I remember being stuck in terrible traffic with a couple on June 27, 2015: the day after marriage rights laws were passed through the whole country. We were on our way to Washington Square Park for wedding pictures, but all the roads were closed because people were celebrating. It was also pouring rain, so walking dozens of blocks wasn't an option. We ditched our cab on Sixth Avenue (sorry again, dude) and walked around for a short while with umbrellas. My shoes were wet until the end of the night, but the bubble umbrellas and the shiny wet streets of the city made for some wonderful shots (plus, yay, gay rights!).
Those little incidents will be great stories to tell later, so you are better off embracing them and making them part of your day.
7. Treat your photographer well.
Remember to treat your photographer with respect. As professionals, we're badasses and can power through anything—hell, I even shot a wedding five days after major hand surgery once. But we also have feelings and get tired, and walking around for eight hours with heavy gear and huge responsibilities on our shoulders doesn't get easier if we are not treated with kindness.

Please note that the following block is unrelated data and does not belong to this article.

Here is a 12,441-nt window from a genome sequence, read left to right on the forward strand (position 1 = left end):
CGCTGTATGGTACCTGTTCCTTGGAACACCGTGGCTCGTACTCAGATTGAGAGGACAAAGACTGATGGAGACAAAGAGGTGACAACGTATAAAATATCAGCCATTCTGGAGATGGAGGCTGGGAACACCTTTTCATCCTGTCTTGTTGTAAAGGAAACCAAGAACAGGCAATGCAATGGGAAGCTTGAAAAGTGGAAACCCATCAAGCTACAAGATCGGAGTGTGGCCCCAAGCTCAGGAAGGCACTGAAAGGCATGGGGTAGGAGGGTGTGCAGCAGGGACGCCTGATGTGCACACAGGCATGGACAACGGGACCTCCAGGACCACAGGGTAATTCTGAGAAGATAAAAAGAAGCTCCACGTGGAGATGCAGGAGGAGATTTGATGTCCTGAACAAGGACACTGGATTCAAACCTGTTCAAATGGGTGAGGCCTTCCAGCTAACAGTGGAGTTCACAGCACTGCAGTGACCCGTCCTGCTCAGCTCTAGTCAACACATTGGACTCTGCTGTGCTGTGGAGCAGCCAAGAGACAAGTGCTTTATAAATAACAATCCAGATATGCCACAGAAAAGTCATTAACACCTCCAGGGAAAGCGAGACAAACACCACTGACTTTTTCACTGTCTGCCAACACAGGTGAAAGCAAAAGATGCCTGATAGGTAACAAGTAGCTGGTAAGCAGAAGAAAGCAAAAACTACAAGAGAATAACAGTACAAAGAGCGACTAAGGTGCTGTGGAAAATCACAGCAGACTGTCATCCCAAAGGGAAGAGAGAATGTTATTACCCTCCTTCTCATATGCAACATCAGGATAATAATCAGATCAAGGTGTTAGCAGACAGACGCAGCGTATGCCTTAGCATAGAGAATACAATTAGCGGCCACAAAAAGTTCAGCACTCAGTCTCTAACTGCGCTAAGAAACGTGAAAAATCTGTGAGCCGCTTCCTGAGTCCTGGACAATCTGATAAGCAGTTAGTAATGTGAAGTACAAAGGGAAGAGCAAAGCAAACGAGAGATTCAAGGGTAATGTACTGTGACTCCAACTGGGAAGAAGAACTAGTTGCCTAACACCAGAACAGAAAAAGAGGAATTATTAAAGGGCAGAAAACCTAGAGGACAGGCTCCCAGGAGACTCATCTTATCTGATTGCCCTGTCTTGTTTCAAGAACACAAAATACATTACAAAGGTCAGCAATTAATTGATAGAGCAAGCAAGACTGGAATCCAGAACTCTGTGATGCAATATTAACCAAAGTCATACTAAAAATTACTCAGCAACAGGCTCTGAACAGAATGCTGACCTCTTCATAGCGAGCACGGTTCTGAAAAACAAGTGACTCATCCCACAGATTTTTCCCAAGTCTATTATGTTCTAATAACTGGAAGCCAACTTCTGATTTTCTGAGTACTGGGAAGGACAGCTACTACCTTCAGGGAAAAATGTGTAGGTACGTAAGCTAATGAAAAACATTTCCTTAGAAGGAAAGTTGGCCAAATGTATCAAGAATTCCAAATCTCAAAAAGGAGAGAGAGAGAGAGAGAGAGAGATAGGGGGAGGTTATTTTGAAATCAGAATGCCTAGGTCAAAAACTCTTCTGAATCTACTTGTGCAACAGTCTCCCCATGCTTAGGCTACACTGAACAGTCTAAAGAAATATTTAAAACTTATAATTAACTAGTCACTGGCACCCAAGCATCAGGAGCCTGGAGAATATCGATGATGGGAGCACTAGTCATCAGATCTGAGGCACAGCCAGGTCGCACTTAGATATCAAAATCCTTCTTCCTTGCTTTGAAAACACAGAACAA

Make sure a meal is included for us with your caterer and arrange so that we can eat while you eat, so we don't need to inhale our food before running back to your table to catch your mother's speech. Don't snap your fingers or shout "Hey, you!" to catch our attention so we don't miss that cute moment of your great-uncle dancing with your youngest nephew (yes, we have all gotten the finger snap at some point).
Besides, we're pros—chances are we took pictures of that cute moment minutes before you noticed it was happening anyway. Keep the good vibe going!
Carole Cohen is a wedding photographer from Paris, who is based in Brooklyn, where she lives with her sound engineer husband and their cat-child. When she isn’t shooting weddings, she is binge-watching crime documentaries on Netflix. And when she isn’t doing that, she is taking pictures of her travels and daily life with some really old and moody analogue cameras. You can find her work on her Instagram, Facebook, and on carolecohenphotography.com. Follow her on Facebook and Instagram.